Monday, August 11, 2008

Reason stands against values and morals by Rowan Williams in New Scientist

Reason stands against values and morals

  • 23 July 2008
  • From New Scientist Print Edition. Subscribe and get 4 free issues.
  • Rowan Williams

1: Reason stands against values and morals

Shaping a moral and humane world requires more than reason, says Archbishop Rowan Williams

TODAY reason has come to be seen as something exercised by an individual, but it wasn't always so. Until the early Middle Ages, being "reasonable" was primarily a matter of being aware of where you belonged in the cosmos. As a human being you were capable, unlike other creatures, of knowing who you were. You knew that you were given the task of using your freedom of choice to act coherently, in accordance with the whole flow of the universe or, more simply, the creative will of God.

To have the ability to shape your life in a certain way, rather than being governed by a system of instinct - impulse and reaction, in other words - was to have a share in the "rationale" of reality itself. Being reasonable was like singing in tune (an analogy the Stoic philosophers of ancient Greece and Rome loved to use) with who you were and what the universe was like.

It was as early as the 12th century that this view was challenged by people such as the philosopher Peter Abelard, who wanted to be clearer about reason's function in telling you what was or was not a good argument. This instrumental view of reason, as the ability to draw sensible conclusions from what was in front of your eyes instead of just reacting blindly, had been a smallish area of its meaning. As enquiry progressed, it steadily colonised the whole territory.

From the 16th century, reason came to be seen as opposed to tradition and authority. Faced with the expectation of believing something just because a particular sort of person said so, the reasonable person was now the one who asked: "What are the arguments for this?" Reason became a tool for protesting against the violence of arbitrary authority, and the great minds of the Enlightenment were confident that they were on the side of equality and universality: being reasonable was the heritage of each human person. Inherited habit and belief would always, they were sure, stand in the way of people growing into this universal heritage.

And thus in the early days of the French Revolution, the new regime tried to replace the traditional days of the week and months of the year with a new, "rational" calendar - an extreme of opposition between reason and tradition. In assuming that the essence of being human was to be found in the capacity to argue your way to the truth, independently of any legacy from history or community, this reason created a highly artificial model of humanity, more or less at odds with how most human beings actually lived.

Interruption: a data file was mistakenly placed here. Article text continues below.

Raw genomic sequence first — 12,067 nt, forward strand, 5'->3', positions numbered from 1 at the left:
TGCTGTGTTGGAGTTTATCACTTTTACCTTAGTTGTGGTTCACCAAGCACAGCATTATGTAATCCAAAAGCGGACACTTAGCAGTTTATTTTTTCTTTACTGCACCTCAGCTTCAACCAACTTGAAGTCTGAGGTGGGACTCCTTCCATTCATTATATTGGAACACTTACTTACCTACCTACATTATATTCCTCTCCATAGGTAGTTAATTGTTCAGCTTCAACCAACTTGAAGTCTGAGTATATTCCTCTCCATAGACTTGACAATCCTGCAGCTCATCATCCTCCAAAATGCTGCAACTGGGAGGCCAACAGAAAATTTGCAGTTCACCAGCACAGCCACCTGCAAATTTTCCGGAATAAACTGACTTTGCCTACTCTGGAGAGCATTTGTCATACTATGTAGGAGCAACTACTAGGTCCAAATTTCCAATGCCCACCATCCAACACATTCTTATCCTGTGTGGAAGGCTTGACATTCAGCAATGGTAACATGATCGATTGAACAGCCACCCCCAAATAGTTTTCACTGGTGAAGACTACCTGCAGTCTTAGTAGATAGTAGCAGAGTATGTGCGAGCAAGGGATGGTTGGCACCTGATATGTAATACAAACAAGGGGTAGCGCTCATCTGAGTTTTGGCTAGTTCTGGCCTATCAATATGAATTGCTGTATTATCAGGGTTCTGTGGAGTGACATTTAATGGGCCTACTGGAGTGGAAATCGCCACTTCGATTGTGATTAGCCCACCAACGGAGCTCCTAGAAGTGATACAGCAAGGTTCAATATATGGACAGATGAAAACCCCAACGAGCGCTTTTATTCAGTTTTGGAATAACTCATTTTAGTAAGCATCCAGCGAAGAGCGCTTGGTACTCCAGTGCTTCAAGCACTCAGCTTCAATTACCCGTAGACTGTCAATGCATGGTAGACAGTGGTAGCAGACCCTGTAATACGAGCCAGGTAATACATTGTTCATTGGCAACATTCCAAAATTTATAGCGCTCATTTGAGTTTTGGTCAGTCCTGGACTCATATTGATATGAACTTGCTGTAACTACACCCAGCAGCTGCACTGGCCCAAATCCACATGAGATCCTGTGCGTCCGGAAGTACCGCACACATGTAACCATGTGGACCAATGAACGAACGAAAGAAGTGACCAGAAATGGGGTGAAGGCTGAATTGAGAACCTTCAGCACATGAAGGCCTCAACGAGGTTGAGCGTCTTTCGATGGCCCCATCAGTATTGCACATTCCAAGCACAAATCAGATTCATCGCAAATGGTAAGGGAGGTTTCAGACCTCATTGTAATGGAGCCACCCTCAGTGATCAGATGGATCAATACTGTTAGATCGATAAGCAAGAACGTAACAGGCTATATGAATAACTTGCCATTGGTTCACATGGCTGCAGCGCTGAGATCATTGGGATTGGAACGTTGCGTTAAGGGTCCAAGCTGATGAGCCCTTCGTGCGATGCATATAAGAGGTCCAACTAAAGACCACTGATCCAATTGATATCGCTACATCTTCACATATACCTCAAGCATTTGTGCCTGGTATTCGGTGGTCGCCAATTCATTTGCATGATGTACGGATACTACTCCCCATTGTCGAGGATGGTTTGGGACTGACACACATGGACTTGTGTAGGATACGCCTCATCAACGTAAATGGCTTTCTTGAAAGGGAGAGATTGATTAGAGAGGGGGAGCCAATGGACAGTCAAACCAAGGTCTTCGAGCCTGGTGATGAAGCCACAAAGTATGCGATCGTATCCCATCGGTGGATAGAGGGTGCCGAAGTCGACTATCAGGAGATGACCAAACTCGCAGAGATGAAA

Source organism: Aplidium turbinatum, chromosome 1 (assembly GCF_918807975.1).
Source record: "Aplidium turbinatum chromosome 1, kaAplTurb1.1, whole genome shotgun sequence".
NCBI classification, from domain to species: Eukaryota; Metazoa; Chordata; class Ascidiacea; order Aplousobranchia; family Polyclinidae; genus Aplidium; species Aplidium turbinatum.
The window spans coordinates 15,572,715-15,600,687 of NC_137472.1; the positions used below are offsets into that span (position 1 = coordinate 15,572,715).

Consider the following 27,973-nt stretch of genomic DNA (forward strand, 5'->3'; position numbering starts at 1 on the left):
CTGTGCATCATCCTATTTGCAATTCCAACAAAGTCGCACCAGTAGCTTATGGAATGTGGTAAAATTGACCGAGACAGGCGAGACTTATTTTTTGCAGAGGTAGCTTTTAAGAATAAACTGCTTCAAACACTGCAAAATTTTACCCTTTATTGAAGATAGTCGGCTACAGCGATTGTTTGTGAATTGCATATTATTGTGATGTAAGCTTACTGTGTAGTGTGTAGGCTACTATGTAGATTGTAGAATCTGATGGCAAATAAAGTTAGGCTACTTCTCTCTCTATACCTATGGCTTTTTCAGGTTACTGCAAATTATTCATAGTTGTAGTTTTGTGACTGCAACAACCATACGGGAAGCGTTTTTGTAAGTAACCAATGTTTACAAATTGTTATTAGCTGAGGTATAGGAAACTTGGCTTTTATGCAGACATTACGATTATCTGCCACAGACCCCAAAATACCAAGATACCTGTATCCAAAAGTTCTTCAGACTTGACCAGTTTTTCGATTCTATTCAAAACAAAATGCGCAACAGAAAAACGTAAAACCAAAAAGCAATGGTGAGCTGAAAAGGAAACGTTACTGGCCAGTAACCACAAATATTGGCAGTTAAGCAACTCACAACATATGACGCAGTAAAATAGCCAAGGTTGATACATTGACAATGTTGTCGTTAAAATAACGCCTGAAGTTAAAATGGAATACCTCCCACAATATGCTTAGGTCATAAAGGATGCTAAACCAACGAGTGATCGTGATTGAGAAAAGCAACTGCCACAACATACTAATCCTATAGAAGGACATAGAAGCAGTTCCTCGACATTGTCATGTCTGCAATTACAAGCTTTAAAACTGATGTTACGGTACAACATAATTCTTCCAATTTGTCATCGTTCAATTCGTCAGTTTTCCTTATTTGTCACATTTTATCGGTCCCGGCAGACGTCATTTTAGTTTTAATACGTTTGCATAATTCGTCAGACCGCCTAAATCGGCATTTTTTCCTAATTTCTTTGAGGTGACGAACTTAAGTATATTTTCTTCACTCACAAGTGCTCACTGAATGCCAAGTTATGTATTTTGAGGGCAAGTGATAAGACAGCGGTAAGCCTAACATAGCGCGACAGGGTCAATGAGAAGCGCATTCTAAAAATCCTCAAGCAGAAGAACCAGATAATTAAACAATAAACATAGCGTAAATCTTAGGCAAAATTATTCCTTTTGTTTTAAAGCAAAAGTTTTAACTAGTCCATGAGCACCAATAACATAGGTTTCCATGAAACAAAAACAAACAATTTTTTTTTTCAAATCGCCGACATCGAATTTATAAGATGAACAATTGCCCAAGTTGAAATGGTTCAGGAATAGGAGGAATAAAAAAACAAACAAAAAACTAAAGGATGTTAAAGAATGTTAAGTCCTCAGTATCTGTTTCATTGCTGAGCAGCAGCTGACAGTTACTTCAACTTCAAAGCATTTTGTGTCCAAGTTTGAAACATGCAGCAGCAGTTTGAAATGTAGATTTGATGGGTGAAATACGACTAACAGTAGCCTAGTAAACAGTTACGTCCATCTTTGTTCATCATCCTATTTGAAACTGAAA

The result was not an age of unprecedented equality and universal communication, but a different sort of violence: by "real" human beings against the unreasonable remainder. There was a constant risk of slipping into the conclusion - plausible on the grounds of some sorts of Enlightenment thinking - that the unreasonable human being didn't count.

Revolutionary America and France lost no sleep over slavery. Humanity had to wait for another, more traditional sort of rationality, based on a vision of what human beings were in the eyes of God and in the frame of the cosmos, to see the slaves finally emancipated.

As defined by the Enlightenment, rationality could be a tool, not for protest, but for conformity to the agenda of those who saw themselves as fully qualified rational human beings, at the expense of the rest. Even gentle, wise Darwin could use language suggesting that some humans were less "developed", nearer their primate cousins, than others. That language was gleefully exploited by ideologues of empire and racial domination.

These are not grounds for overturning the entire legacy of the Enlightenment, but for pausing before we assume that instrumental reason will answer all the questions about how to shape a moral and humane world. Absolute convictions about human worth, those which prescribe unconditional opposition to experiments on non-consenting subjects, or to racial discrimination, are not simply generated by instrumental reason. They have more in common with the pre-modern "rationality" of recognising oneself and one's fellow humans as standing together in a common relation with a certain kind of "order", a way things "just are" in the universe.

This recognition of commonality is at the simplest level what makes language possible. Instead of indulging in a pointless stand-off between reason and conviction, perhaps we should ask how the meaning of reason can recover some resonance with those skills of self-knowledge and coherent or consistent choice which once belonged to the word.

Read about all the problems with reason in our special issue

Rowan Williams, Archbishop of Canterbury
From issue 2666 of New Scientist magazine, 23 July 2008, page 44-45

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